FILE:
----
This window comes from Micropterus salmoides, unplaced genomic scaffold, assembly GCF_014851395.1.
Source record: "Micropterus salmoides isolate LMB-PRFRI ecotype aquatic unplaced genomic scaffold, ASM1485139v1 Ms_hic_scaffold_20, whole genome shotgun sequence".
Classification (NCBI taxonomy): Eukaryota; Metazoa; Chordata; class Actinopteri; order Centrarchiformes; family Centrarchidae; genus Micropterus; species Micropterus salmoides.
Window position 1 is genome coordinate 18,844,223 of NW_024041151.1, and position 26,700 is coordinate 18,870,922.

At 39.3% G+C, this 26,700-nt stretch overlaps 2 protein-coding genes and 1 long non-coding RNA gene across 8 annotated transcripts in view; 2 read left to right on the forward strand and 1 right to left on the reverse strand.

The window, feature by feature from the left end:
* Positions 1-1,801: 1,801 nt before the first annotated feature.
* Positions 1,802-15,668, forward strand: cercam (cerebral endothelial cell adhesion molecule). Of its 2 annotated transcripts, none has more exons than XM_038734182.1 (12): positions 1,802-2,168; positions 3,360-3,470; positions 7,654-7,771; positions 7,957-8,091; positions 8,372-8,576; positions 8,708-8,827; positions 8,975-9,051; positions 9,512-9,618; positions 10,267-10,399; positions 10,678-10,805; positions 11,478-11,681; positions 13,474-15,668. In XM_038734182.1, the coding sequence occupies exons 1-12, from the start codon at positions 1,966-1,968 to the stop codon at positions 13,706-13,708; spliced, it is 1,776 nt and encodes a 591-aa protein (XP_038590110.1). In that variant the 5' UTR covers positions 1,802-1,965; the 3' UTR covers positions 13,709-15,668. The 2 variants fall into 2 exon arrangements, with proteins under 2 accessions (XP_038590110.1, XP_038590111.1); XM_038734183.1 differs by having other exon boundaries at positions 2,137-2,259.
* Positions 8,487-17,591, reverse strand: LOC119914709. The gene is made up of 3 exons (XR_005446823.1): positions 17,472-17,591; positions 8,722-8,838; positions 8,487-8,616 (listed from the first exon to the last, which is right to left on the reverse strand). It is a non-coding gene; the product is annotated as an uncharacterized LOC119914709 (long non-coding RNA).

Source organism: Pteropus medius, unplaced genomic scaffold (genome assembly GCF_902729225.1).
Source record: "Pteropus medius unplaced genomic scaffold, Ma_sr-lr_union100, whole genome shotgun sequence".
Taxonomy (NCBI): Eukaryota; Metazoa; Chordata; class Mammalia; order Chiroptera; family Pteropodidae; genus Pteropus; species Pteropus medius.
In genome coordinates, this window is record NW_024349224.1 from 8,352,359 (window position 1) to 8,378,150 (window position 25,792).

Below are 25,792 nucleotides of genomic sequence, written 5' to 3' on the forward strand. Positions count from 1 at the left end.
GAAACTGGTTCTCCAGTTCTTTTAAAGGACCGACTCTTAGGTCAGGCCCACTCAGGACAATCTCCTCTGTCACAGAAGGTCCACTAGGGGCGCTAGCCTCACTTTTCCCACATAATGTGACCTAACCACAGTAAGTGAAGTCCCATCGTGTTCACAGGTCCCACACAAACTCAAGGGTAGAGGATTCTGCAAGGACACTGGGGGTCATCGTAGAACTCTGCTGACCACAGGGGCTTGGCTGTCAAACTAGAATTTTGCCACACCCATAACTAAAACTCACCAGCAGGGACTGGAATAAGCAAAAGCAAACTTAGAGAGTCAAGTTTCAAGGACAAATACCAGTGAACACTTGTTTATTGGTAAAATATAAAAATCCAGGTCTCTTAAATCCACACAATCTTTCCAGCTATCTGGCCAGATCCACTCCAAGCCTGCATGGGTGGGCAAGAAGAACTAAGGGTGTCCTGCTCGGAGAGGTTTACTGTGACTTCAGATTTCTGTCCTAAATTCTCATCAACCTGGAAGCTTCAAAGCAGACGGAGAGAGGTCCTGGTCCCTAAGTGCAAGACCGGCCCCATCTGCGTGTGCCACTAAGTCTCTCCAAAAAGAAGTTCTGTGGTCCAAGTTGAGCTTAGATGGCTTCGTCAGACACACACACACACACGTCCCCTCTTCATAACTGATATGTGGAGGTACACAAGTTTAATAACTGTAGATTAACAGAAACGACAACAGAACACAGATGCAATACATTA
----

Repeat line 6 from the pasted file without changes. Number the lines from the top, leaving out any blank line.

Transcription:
The window, feature by feature from the left end: